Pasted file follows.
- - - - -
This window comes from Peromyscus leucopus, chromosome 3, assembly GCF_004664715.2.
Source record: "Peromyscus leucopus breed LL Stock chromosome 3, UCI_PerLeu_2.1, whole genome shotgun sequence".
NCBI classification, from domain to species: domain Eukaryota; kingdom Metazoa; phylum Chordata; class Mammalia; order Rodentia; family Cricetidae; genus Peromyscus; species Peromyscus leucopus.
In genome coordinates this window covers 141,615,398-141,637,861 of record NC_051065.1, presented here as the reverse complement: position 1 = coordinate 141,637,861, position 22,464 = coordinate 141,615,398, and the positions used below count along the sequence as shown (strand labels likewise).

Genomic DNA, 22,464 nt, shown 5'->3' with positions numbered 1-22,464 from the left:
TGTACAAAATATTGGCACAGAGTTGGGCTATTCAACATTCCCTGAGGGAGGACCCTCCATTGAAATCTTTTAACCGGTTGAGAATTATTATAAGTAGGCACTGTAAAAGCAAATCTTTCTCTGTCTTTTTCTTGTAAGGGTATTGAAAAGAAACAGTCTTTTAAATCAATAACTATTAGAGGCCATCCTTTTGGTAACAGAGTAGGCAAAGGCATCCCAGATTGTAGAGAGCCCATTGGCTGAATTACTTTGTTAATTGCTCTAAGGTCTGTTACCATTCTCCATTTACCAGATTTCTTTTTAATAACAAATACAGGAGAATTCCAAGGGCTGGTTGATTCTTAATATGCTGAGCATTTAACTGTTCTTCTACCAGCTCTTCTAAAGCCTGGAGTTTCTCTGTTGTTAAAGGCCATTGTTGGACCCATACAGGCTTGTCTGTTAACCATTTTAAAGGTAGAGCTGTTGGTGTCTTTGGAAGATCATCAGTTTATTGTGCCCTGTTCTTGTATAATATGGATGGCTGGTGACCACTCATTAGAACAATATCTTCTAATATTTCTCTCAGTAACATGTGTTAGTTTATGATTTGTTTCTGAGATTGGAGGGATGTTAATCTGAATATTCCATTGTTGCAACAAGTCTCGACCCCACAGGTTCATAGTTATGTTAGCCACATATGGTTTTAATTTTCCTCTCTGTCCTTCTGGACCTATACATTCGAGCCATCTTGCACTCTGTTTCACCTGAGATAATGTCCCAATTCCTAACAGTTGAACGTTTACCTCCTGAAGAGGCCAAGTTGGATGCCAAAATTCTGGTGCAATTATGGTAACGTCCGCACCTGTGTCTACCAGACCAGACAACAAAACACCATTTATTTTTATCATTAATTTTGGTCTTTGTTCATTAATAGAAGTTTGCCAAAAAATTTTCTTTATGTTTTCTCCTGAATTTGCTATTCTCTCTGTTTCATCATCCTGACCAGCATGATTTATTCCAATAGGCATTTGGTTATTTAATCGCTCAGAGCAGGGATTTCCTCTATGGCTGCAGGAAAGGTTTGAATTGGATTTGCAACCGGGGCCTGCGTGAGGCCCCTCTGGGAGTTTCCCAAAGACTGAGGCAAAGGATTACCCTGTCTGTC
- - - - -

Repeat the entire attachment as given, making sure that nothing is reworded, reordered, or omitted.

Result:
This window comes from Peromyscus leucopus, chromosome 3, assembly GCF_004664715.2.
Source record: "Peromyscus leucopus breed LL Stock chromosome 3, UCI_PerLeu_2.1, whole genome shotgun sequence".
NCBI classification, from domain to species: domain Eukaryota; kingdom Metazoa; phylum Chordata; class Mammalia; order Rodentia; family Cricetidae; genus Peromyscus; species Peromyscus leucopus.
In genome coordinates this window covers 141,615,398-141,637,861 of record NC_051065.1, presented here as the reverse complement: position 1 = coordinate 141,637,861, position 22,464 = coordinate 141,615,398, and the positions used below count along the sequence as shown (strand labels likewise).

Genomic DNA, 22,464 nt, shown 5'->3' with positions numbered 1-22,464 from the left:
TGTACAAAATATTGGCACAGAGTTGGGCTATTCAACATTCCCTGAGGGAGGACCCTCCATTGAAATCTTTTAACCGGTTGAGAATTATTATAAGTAGGCACTGTAAAAGCAAATCTTTCTCTGTCTTTTTCTTGTAAGGGTATTGAAAAGAAACAGTCTTTTAAATCAATAACTATTAGAGGCCATCCTTTTGGTAACAGAGTAGGCAAAGGCATCCCAGATTGTAGAGAGCCCATTGGCTGAATTACTTTGTTAATTGCTCTAAGGTCTGTTACCATTCTCCATTTACCAGATTTCTTTTTAATAACAAATACAGGAGAATTCCAAGGGCTGGTTGATTCTTAATATGCTGAGCATTTAACTGTTCTTCTACCAGCTCTTCTAAAGCCTGGAGTTTCTCTGTTGTTAAAGGCCATTGTTGGACCCATACAGGCTTGTCTGTTAACCATTTTAAAGGTAGAGCTGTTGGTGTCTTTGGAAGATCATCAGTTTATTGTGCCCTGTTCTTGTATAATATGGATGGCTGGTGACCACTCATTAGAACAATATCTTCTAATATTTCTCTCAGTAACATGTGTTAGTTTATGATTTGTTTCTGAGATTGGAGGGATGTTAATCTGAATATTCCATTGTTGCAACAAGTCTCGACCCCACAGGTTCATAGTTATGTTAGCCACATATGGTTTTAATTTTCCTCTCTGTCCTTCTGGACCTATACATTCGAGCCATCTTGCACTCTGTTTCACCTGAGATAATGTCCCAATTCCTAACAGTTGAACGTTTACCTCCTGAAGAGGCCAAGTTGGATGCCAAAATTCTGGTGCAATTATGGTAACGTCCGCACCTGTGTCTACCAGACCAGACAACAAAACACCATTTATTTTTATCATTAATTTTGGTCTTTGTTCATTAATAGAAGTTTGCCAAAAAATTTTCTTTATGTTTTCTCCTGAATTTGCTATTCTCTCTGTTTCATCATCCTGACCAGCATGATTTATTCCAATAGGCATTTGGTTATTTAATCGCTCAGAGCAGGGATTTCCTCTATGGCTGCAGGAAAGGTTTGAATTGGATTTGCAACCGGGGCCTGCGTGAGGCCCCTCTGGGAGTTTCCCAAAGACTGAGGCAAAGGATTACCCTGTCTGTC